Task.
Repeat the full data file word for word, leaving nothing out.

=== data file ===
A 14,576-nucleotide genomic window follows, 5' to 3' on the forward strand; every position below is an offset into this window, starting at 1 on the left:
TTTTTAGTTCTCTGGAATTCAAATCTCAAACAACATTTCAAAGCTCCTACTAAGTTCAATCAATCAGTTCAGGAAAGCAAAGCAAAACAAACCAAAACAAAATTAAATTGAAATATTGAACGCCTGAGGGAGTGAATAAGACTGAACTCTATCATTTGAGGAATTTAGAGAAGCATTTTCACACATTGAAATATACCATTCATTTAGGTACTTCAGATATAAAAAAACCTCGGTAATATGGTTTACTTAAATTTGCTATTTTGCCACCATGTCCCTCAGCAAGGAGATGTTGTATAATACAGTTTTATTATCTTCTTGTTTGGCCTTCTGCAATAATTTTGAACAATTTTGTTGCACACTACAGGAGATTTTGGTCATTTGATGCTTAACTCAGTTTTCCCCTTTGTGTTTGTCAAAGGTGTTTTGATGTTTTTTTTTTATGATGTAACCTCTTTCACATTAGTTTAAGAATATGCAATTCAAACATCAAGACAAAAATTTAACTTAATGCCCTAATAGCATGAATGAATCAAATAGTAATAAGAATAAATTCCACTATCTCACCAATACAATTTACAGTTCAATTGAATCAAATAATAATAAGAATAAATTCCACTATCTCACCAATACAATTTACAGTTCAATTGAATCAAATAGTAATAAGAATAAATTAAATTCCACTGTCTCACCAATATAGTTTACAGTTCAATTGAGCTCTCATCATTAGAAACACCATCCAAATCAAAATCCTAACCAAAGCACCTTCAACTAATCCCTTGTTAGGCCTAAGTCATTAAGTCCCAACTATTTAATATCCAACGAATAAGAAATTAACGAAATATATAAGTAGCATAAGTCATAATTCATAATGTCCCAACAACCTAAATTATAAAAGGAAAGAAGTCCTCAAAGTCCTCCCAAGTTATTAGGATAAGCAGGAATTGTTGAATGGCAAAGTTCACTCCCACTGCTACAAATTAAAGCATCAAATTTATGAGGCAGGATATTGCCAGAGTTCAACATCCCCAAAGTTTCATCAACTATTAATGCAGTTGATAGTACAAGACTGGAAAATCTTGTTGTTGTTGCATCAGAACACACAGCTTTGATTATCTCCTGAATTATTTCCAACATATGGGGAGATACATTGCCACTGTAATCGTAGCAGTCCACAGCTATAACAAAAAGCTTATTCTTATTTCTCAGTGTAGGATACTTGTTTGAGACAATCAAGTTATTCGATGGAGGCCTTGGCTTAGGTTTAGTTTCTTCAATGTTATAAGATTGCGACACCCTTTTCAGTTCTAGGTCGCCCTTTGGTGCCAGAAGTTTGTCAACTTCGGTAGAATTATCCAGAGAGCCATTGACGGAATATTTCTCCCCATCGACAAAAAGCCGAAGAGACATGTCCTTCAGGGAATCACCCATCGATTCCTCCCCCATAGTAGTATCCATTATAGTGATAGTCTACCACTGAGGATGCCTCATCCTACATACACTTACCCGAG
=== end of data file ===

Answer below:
A 14,576-nucleotide genomic window follows, 5' to 3' on the forward strand; every position below is an offset into this window, starting at 1 on the left:
TTTTTAGTTCTCTGGAATTCAAATCTCAAACAACATTTCAAAGCTCCTACTAAGTTCAATCAATCAGTTCAGGAAAGCAAAGCAAAACAAACCAAAACAAAATTAAATTGAAATATTGAACGCCTGAGGGAGTGAATAAGACTGAACTCTATCATTTGAGGAATTTAGAGAAGCATTTTCACACATTGAAATATACCATTCATTTAGGTACTTCAGATATAAAAAAACCTCGGTAATATGGTTTACTTAAATTTGCTATTTTGCCACCATGTCCCTCAGCAAGGAGATGTTGTATAATACAGTTTTATTATCTTCTTGTTTGGCCTTCTGCAATAATTTTGAACAATTTTGTTGCACACTACAGGAGATTTTGGTCATTTGATGCTTAACTCAGTTTTCCCCTTTGTGTTTGTCAAAGGTGTTTTGATGTTTTTTTTTTATGATGTAACCTCTTTCACATTAGTTTAAGAATATGCAATTCAAACATCAAGACAAAAATTTAACTTAATGCCCTAATAGCATGAATGAATCAAATAGTAATAAGAATAAATTCCACTATCTCACCAATACAATTTACAGTTCAATTGAATCAAATAATAATAAGAATAAATTCCACTATCTCACCAATACAATTTACAGTTCAATTGAATCAAATAGTAATAAGAATAAATTAAATTCCACTGTCTCACCAATATAGTTTACAGTTCAATTGAGCTCTCATCATTAGAAACACCATCCAAATCAAAATCCTAACCAAAGCACCTTCAACTAATCCCTTGTTAGGCCTAAGTCATTAAGTCCCAACTATTTAATATCCAACGAATAAGAAATTAACGAAATATATAAGTAGCATAAGTCATAATTCATAATGTCCCAACAACCTAAATTATAAAAGGAAAGAAGTCCTCAAAGTCCTCCCAAGTTATTAGGATAAGCAGGAATTGTTGAATGGCAAAGTTCACTCCCACTGCTACAAATTAAAGCATCAAATTTATGAGGCAGGATATTGCCAGAGTTCAACATCCCCAAAGTTTCATCAACTATTAATGCAGTTGATAGTACAAGACTGGAAAATCTTGTTGTTGTTGCATCAGAACACACAGCTTTGATTATCTCCTGAATTATTTCCAACATATGGGGAGATACATTGCCACTGTAATCGTAGCAGTCCACAGCTATAACAAAAAGCTTATTCTTATTTCTCAGTGTAGGATACTTGTTTGAGACAATCAAGTTATTCGATGGAGGCCTTGGCTTAGGTTTAGTTTCTTCAATGTTATAAGATTGCGACACCCTTTTCAGTTCTAGGTCGCCCTTTGGTGCCAGAAGTTTGTCAACTTCGGTAGAATTATCCAGAGAGCCATTGACGGAATATTTCTCCCCATCGACAAAAAGCCGAAGAGACATGTCCTTCAGGGAATCACCCATCGATTCCTCCCCCATAGTAGTATCCATTATAGTGATAGTCTACCACTGAGGATGCCTCATCCTACATACACTTACCCGAG